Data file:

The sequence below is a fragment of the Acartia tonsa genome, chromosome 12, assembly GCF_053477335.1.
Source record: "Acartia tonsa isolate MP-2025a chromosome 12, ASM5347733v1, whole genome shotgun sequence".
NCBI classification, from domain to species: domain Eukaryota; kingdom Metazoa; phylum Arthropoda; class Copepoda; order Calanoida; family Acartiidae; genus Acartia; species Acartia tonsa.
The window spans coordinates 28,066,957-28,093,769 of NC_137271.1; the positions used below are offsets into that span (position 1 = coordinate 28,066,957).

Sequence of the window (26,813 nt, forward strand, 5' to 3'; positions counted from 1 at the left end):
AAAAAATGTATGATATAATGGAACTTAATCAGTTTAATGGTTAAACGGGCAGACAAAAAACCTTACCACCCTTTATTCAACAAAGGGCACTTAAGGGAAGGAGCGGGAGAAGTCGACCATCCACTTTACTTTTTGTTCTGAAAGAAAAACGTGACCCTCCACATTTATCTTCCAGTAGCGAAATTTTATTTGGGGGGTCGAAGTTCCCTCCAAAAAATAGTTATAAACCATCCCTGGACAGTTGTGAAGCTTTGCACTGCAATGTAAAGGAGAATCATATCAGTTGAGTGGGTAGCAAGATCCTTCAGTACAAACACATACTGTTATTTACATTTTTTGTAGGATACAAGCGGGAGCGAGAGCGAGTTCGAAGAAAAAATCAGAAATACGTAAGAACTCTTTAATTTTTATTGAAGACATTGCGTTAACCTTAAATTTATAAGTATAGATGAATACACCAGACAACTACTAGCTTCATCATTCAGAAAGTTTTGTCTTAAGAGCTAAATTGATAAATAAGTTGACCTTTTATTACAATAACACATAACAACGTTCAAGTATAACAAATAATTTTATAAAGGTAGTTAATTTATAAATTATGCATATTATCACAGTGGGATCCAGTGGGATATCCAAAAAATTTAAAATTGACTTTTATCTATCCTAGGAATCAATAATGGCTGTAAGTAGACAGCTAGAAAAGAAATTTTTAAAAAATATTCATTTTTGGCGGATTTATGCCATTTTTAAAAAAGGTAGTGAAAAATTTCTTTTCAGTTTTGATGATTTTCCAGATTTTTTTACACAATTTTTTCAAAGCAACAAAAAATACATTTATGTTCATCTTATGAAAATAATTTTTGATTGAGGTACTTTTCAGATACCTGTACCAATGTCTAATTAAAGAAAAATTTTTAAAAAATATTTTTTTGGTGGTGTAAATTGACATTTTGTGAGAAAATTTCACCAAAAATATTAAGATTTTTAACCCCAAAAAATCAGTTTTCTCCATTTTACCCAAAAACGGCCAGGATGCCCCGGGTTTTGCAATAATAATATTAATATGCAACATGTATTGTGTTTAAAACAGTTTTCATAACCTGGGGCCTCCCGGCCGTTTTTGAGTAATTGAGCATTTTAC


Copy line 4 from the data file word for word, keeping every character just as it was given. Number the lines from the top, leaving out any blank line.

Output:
The window spans coordinates 28,066,957-28,093,769 of NC_137271.1; the positions used below are offsets into that span (position 1 = coordinate 28,066,957).